Before I Fall
Open Road Films/Awesomeness Films
Directed by Ry-Russo Young
Starring: Zoey Deutch, Halston Sage, Elena Kampouris, Logan Miller, Cynthy Wu, Medalion Rahimi
Rated: PG-13 (for mature thematic content involving drinking, sexuality, bullying, some violent images, and language-all involving teens)
Release Date: March 3, 2017
I’ve seen far too many film adaptations of young adult literature that do anything but honor the original source material. They deviate from the plot, adding massive amounts of exposition to try and stretch out to two hours, and then throw in a love interest with two stars that have absolutely no chemistry. With all this being said, Before I Fall is a breath of fresh air in the genre. While the story is one that will be rather familiar with viewers, its modern take and exuberant performances (particularly that of lead actress Zoey Deutch) will resonate with viewers.
Deutch plays high-school senior Samantha Kingston, a bright-eyed girl who we meet as she wakes up at 6:50 AM on a cloudy, dismal Friday morning in her small town. She’s picked up by her best friends, Lindsay (portrayed by Halston Sage), Allie (Cynthy), and Elody (Medalion Rahimi). They proceed to gush and gossip about the day’s upcoming festivities, with this day being particularly special. It’s “Cupid Day”, a pseudo-Valentine’s Day-type event that takes place in their school, where testosterone-filled teenage boys try their luck at romance (or whatever it’s considered in high school) by sending roses to the girls. Samantha hopes that she’ll receive a rose from her fling, Rob (played by Kian Lawley), in anticipation that it’ll lead to her hearing those magical three words later that night and give themselves to each other.
Rob’s rose and accompanying message to Samantha seems less than enthusiastic, whereas the out of focus boy in the back of the classroom, Ken McFuller (Logan Miller), gives her a Shakespearean-esque note with a rose that’s different from all the others. She doesn’t even bat an eye in his direction.
Later that evening, at the high school party where everything’s supposed to change for the better (surprise: Rob is drunk and throwing up in the other room), Juliet Sykes (Elena Kampouris) enters the room. It’s odd that Juliet is in attendance; she looks unkempt and distraught, like she’s been fighting an internal battle for days. The girls make note of her entrance and a scene breaks out. Curse words are thrown, drinks are tossed. While Samantha does participate, something’s…off. You can tell that deep down, it’s not really in her style to be insulting.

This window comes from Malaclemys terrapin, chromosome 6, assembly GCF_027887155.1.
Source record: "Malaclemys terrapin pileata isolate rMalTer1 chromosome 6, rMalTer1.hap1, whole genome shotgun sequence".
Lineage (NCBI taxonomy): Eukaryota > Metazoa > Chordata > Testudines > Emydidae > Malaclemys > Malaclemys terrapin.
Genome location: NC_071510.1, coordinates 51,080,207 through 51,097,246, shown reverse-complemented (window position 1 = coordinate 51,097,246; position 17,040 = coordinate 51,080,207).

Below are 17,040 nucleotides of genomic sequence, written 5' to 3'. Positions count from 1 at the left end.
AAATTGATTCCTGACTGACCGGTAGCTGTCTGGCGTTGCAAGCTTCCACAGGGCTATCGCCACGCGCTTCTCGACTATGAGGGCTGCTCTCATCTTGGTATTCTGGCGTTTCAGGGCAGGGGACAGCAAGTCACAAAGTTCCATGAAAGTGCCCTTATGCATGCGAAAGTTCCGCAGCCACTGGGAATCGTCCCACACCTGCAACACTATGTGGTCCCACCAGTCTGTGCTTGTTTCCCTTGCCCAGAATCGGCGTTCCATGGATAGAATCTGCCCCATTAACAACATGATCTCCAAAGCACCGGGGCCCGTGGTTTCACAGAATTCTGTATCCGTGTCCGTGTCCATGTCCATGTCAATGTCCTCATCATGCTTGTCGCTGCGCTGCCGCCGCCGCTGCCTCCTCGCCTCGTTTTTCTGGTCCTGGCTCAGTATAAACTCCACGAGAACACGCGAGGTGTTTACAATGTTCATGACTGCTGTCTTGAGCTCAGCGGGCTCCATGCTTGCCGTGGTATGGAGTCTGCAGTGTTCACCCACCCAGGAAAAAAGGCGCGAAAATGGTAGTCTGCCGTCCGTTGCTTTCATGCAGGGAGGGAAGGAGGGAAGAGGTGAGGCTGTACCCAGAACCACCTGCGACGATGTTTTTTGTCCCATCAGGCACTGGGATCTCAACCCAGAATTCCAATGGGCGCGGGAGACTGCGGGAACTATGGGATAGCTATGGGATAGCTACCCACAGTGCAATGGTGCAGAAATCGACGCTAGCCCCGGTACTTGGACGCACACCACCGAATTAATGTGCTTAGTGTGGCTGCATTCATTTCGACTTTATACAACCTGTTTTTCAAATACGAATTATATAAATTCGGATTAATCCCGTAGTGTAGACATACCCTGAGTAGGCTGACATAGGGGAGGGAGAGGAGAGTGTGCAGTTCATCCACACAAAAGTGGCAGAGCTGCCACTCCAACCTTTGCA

The drive home from the party begins, when BANG! The car flips. Screams are heard. A loud crash fills the air. Suddenly…it’s 6:50 AM again. On the same Friday. Sam is freaked out. As the day progresses, as things seem to look all too familiar, she realizes the inevitable truth: she’s living the same day, stuck in a limbo of some kind (think Groundhog Day, but darker). No matter what she tries to do to affect the outcome of that Friday, she always wakes up on the same day, with the external world and its participants repeating themselves in the same fashion.
There are undeniably times when the character of Samantha Kingston is downright unlikeable, but it’s not because of her attitude; it’s because we know that her character is a better person. Deutch’s acting as Samantha is remarkable, and one of the strongest roles in her career thus far. Given that we’ve recently seen her in a number of comedies (Dirty Grandpa, Why Him?), it’s nice to see her showcase her abilities in a drama. By the third act of the film, you can't help but fall in love with Deutch's character.
By the end of the film, we, along with the characters in Before I Fall, receive a valuable lesson about life and its preciousness. Every moment should be cherished and never taken for granted. This is not a cheery film, if you are looking for a romantic teen comedy. The dark color tones throughout the film can be seen in the trailer, and the trailer alone should give you enough of an indication of what you’re getting into. But oddly enough, as I walked out of the theater and into the sunlight radiating over San Francisco, I felt a little bit more appreciative of the world around me. Coincidence? I don’t think so.